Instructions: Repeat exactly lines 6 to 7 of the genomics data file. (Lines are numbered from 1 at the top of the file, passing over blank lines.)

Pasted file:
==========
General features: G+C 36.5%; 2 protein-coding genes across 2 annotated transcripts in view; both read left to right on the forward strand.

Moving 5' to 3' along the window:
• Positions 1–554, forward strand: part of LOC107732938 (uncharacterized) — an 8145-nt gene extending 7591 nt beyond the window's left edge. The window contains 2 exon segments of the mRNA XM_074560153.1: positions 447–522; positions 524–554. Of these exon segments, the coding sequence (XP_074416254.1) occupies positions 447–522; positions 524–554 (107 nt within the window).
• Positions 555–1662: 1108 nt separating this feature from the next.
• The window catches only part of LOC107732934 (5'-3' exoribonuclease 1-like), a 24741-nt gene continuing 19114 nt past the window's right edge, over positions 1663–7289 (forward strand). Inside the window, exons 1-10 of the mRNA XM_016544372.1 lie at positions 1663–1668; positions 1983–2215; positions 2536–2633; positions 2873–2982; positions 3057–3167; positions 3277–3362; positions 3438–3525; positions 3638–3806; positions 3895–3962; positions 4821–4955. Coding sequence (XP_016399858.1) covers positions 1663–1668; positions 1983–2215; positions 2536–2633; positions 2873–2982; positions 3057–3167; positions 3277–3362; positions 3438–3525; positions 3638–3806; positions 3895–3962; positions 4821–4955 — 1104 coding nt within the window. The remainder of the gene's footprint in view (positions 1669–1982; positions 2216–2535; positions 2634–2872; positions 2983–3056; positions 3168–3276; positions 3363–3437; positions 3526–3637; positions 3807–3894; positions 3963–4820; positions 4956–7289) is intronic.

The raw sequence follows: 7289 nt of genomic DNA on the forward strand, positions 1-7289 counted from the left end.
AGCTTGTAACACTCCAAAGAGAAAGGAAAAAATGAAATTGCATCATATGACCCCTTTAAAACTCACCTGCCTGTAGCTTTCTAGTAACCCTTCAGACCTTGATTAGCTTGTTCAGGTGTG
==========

The raw sequence follows: 7289 nt of genomic DNA on the forward strand, positions 1-7289 counted from the left end.
AGCTTGTAACACTCCAAAGAGAAAGGAAAAAATGAAATTGCATCATATGACCCCTTTAAAACTCACCTGCCTGTAGCTTTCTAGTAACCCTTCAGACCTTGATTAGCTTGTTCAGGTGTG